Rebuilding Societies Emerging from Conflict: A Shared Responsibility

Panel discussion on: Restoring Social Services: Identifying Priorities
United Nations, New York, 10 September 2002

I am delighted to have this opportunity to chair this morning’s panel discussion on the very important subject of “restoring social services and identifying priorities” as part of rebuilding societies emerging from conflict.

We have a very distinguished panel whom I will introduce shortly.

As an introduction to the discussion, I would like to briefly set the context and touch on some important issues, based on my experience with UNICEF.

The biggest challenge facing those of us working to help rebuild societies in a post-conflict situation is that while the world’s attention and concern is rivetted at the height of armed conflicts, once the violence subsides, international media coverage, political concern and financial support often diminish. That is precisely when the work to rebuild and restore basic services is most essential. Failure to act decisively in the immediate post-conflict situation often has tragic consequences for the most vulnerable groups, in particular children, women and elderly.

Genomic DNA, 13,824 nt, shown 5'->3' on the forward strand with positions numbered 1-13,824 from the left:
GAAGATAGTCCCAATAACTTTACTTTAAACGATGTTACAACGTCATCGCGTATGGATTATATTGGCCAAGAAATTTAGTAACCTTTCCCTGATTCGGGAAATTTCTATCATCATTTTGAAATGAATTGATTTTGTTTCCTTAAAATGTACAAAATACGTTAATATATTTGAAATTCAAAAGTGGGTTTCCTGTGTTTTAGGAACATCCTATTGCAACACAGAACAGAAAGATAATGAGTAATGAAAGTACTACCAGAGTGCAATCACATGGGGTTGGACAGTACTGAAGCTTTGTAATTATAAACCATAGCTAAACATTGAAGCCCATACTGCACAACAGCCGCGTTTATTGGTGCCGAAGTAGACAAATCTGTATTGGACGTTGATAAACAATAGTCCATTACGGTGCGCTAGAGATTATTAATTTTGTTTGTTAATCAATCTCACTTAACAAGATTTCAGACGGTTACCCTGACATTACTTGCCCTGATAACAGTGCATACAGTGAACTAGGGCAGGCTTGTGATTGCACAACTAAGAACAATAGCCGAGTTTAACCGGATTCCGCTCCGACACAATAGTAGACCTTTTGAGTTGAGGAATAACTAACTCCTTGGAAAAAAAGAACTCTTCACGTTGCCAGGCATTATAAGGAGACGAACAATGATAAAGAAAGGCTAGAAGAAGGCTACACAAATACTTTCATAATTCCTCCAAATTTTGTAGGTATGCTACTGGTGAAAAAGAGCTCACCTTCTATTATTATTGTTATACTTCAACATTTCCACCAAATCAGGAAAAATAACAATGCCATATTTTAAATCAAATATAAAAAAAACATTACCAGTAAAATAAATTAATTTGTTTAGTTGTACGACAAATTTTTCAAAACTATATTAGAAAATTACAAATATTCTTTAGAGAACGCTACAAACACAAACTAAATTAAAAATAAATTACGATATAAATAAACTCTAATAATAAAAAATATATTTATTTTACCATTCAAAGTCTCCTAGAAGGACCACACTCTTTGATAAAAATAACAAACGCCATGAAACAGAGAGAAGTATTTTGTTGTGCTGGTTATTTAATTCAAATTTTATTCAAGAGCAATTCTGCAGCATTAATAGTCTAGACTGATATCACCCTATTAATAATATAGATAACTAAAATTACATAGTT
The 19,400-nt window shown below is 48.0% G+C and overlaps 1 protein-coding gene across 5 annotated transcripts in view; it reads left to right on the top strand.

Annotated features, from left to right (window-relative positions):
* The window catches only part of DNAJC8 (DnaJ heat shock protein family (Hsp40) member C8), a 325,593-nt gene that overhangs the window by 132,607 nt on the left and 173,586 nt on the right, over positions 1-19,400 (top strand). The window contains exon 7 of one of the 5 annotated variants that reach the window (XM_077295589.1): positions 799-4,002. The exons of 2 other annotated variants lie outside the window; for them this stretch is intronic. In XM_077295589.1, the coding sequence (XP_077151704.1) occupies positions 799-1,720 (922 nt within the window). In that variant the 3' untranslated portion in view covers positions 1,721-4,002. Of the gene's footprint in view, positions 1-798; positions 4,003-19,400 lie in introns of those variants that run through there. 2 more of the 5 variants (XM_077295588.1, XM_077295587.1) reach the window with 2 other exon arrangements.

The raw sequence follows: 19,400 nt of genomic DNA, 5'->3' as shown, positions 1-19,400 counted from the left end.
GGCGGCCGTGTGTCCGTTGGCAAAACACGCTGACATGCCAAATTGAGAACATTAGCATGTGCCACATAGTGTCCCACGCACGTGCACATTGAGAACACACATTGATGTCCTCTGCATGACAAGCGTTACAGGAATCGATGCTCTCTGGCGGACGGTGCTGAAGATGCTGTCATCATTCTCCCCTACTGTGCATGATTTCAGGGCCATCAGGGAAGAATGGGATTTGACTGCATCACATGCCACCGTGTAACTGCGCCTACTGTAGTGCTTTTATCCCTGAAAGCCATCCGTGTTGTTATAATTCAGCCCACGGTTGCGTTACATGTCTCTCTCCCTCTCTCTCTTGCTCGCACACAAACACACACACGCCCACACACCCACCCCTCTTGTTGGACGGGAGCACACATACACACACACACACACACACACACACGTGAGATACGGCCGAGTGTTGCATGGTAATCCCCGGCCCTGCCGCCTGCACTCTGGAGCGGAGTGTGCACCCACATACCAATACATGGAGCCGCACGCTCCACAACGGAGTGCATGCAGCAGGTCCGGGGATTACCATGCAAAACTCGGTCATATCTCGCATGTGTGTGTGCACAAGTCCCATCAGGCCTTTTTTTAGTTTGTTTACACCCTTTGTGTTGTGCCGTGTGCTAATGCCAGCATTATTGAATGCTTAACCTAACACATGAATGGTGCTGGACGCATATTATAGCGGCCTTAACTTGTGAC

During conflict, access to essential services is often disrupted and civilian populations, in particular women and children, are disproportionately affected. There are no redeeming features to the reality of people living in a war zone. Many people lose access to basic social care and other essentials for survival. It is life without enough food, without adequate nutrition or safe water and adequate sanitation. It is life without education and teachers and schools. Human rights violations are often widespread and impunity is often the norm.

Civilians are not only unintended victims, but they are often specifically targeted in an unprecedented manner in today’s conflicts. Women and children in particular run the risk of being killed, forcibly displaced, and sexually exploited.

In a transition period from war to peace, the international community has the challenge to support civilian populations as they strive to rebuild their lives and put the horrors of war behind them. The importance of the re-establishment of basic social services and infrastructure, the provision of health care and basic education, special care and services for women and girls, restoration of the rule of law and addressing the impact of small arms and landmines on civilians cannot be overstated. These are important both for their own sake and to consolidate peace efforts.

This has been underlined by the Security Council, which has expressed, on a number of occasions, its grave concern at the harmful and widespread impact of armed conflict on civilians. In several resolutions, the Security Council has urged all parties to armed conflict to